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H1B Layoff: What Are the Options If You Get Laid Off on H1B?

Updated: Mar 2

After being laid off on an H1B visa, it's undoubtedly a challenging situation. However, there are options available to navigate through this difficult period. Here are the potential alternatives or steps you can consider if you find yourself in a similar situation on an H1B visa.

I was recently laid off while on an H1B visa and approached Dataneb to publish this article, hoping it could be useful for others facing similar circumstances.


Table of Contents: H1B Layoff


H1B Layoff Trends

Below is the H-1B layoff trend in the last five years. One of the major layoffs occurred when COVID hit, and the second wave of layoffs was post-COVID.


h1b layoff

Options After H1B Layoff

Experiencing an H-1B layoff can be challenging, but there are several options to consider:


  • Payroll Extension Request: Be honest, explain your situation, and request your employer to run payroll for some time to buy yourself additional time. Typically, if you have a good relationship with your employer, they may consider your request, granting you an additional 1-2 months. As long as your payroll is active, you will not be out of status.


  • Find Another Job and Transfer H-1B: Start looking for a new job. Once you secure a job offer, your new employer will need to file an H1B petition. You can commence work as soon as you receive the receipt number. Fortunately, I managed to secure a job within the 60-day H1B grace period.


  • Further Education: Pursuing higher education in the U.S. on an F-1 visa might be an option. This could provide you with additional time to find new opportunities while gaining new skills.


  • Change of Status: Explore alternative visa options to determine if you qualify for a different type of visa that enables you to legally stay in the US. For instance, you might consider changing your status to a B1/B2 tourist visa.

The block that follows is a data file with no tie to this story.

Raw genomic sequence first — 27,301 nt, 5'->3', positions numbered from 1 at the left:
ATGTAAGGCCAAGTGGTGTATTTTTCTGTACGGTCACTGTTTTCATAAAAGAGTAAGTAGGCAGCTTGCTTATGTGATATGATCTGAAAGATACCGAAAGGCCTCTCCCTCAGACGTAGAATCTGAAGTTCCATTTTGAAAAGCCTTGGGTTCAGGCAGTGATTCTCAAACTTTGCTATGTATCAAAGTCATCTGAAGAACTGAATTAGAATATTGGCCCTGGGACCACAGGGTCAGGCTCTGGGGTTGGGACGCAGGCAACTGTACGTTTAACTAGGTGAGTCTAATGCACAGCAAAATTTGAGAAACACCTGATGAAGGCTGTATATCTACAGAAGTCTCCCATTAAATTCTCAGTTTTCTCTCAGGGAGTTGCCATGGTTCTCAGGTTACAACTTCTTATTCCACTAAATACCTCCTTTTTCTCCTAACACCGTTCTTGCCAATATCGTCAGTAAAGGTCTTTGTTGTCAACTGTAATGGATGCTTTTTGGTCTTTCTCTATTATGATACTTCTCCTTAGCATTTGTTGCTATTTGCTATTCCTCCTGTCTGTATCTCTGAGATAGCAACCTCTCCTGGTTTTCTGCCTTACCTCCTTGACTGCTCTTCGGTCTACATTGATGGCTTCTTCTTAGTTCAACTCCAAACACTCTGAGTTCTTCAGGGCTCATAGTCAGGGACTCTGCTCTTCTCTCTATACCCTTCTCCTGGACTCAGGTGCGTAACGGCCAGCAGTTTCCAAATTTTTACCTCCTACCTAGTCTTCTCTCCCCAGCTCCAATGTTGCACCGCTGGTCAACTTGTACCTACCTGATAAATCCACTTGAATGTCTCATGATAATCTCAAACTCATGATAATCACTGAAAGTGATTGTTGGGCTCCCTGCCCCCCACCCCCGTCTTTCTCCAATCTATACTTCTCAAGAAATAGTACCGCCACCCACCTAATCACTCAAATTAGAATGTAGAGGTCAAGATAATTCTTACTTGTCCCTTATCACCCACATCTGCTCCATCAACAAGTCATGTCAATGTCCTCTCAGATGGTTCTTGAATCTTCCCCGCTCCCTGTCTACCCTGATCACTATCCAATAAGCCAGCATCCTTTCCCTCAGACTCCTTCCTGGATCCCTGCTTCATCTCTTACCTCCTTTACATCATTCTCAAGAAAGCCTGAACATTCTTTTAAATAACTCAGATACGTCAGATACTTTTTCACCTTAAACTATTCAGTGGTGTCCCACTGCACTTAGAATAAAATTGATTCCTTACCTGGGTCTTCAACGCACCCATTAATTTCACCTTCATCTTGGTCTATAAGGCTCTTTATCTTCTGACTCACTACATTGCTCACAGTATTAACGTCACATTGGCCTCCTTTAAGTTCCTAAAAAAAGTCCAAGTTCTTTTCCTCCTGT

• Consult an Immigration Attorney: Immigration laws are complex and subject to change. Consulting with an immigration attorney can help you navigate the process, understand your options, and ensure compliance with regulations.


  • Leave the US: If you are unable to find a new employer or qualify for a different visa, departing the US becomes necessary. You will need to leave within the grace period provided by USCIS, typically set at 60 days. Leaving the country is not the end of the world, you can still look for a sponsor from your home country.



Change of Status

If you are on an H-1B visa and have been laid off, you may be eligible to change your status to a different visa category. Here are some visa categories that you may be able to switch to:


  • F-1 Student Visa: If you are interested in pursuing further education in the United States, you may be able to switch to an F-1 student visa. Your status will change from H-1B to F-1, and your dependents' status will change from H-4 to F-2.


  • B1/B2 Visitor Visa: If you do not have immediate plans to work in the United States but would like to stay for a short period, you and your family can switch to a B1/B2 visitor visa. Read more.


  • H4 Dependent Visa: If your spouse is on an H1B visa, you can switch to an H4 visa. Furthermore, if your spouse has an approved I-140, you can apply for an H4 Employment Authorization Document (EAD) and work in the US. If the primary H1B visa holder has an upcoming extension, you can file an H1B extension, your H4 Change of Status (COS), and H4 EAD together and request premium processing. Read more.


  • J2 or F2 Visa: If your spouse is on a J-1 or F-1 visa, you can switch to a J-2 or F-2 visa temporarily and concurrently continue searching for a job. Read more.



Finding Job After H1B Layoff

Finding a new job quickly after an H-1B layoff can be challenging. I recognize that being laid off adds an extra layer of difficulty to the process, but there are a few steps you can take to expedite the job search and increase your chances of success.


  • Update Resume: Do not upload the same resume everywhere. Make sure your resume is tailored to match the job details. It's beneficial to add a few lines to your resume based on the specific requirements of the job.